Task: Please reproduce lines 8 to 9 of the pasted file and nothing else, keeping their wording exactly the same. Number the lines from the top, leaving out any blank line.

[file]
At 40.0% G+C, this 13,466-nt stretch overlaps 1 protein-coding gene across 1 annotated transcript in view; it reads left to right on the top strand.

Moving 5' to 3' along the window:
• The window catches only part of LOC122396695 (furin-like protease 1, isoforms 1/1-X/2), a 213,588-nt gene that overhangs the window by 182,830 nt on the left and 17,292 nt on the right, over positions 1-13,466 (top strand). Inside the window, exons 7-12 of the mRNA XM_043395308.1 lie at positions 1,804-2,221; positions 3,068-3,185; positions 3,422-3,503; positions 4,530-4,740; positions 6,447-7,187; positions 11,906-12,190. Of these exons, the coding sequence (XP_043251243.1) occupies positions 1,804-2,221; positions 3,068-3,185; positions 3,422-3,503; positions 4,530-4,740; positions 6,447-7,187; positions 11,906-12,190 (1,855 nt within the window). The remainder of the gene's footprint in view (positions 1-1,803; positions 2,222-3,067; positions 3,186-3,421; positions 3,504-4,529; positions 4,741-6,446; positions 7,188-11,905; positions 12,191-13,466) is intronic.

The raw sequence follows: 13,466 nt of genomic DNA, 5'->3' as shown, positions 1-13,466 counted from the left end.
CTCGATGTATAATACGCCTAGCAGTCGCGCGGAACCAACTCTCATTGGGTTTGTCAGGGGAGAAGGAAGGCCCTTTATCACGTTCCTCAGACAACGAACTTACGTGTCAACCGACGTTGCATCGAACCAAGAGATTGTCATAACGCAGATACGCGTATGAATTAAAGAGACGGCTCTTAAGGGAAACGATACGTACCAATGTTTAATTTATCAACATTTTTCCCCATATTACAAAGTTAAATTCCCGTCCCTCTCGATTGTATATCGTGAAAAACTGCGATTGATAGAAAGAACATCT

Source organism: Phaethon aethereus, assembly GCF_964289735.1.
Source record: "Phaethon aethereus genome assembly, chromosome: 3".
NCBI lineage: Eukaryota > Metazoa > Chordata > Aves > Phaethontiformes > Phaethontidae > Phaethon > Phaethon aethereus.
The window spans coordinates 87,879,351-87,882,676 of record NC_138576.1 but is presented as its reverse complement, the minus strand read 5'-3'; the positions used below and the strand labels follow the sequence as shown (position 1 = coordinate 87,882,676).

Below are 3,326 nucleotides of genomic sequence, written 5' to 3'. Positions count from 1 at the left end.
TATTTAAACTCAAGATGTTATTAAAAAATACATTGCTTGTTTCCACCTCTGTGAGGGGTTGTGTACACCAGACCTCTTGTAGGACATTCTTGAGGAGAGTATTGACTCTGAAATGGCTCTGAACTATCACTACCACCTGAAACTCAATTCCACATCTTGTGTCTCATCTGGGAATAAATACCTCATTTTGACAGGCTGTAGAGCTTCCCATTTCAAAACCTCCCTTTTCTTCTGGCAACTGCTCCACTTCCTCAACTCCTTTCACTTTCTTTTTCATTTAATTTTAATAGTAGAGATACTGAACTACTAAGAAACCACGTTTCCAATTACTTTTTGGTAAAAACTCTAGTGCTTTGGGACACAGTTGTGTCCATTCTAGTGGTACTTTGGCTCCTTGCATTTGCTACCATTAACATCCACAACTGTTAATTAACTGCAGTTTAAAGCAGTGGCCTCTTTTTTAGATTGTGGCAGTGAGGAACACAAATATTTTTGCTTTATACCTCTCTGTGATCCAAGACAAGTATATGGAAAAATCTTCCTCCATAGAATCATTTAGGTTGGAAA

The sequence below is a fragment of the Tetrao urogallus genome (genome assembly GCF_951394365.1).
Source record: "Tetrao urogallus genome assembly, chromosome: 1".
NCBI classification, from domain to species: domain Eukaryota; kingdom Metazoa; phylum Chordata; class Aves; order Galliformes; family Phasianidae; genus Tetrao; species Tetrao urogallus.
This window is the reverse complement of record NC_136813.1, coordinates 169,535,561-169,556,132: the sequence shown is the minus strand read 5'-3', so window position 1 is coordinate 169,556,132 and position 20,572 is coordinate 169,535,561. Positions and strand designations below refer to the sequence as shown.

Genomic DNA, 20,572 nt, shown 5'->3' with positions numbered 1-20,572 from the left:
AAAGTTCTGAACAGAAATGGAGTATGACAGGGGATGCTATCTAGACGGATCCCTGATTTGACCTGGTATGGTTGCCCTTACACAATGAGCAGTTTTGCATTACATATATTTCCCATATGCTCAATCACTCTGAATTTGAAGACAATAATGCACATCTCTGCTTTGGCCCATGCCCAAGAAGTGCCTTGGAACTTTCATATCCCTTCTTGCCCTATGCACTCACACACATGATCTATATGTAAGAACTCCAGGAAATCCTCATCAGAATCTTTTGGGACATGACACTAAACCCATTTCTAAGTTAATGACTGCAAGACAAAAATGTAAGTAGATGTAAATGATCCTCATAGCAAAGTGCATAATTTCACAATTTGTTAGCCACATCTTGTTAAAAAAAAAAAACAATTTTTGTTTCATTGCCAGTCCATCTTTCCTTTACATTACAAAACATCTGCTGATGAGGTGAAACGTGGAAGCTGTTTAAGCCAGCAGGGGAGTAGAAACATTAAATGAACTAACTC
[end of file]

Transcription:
NCBI lineage: Eukaryota > Metazoa > Chordata > Aves > Phaethontiformes > Phaethontidae > Phaethon > Phaethon aethereus.
The window spans coordinates 87,879,351-87,882,676 of record NC_138576.1 but is presented as its reverse complement, the minus strand read 5'-3'; the positions used below and the strand labels follow the sequence as shown (position 1 = coordinate 87,882,676).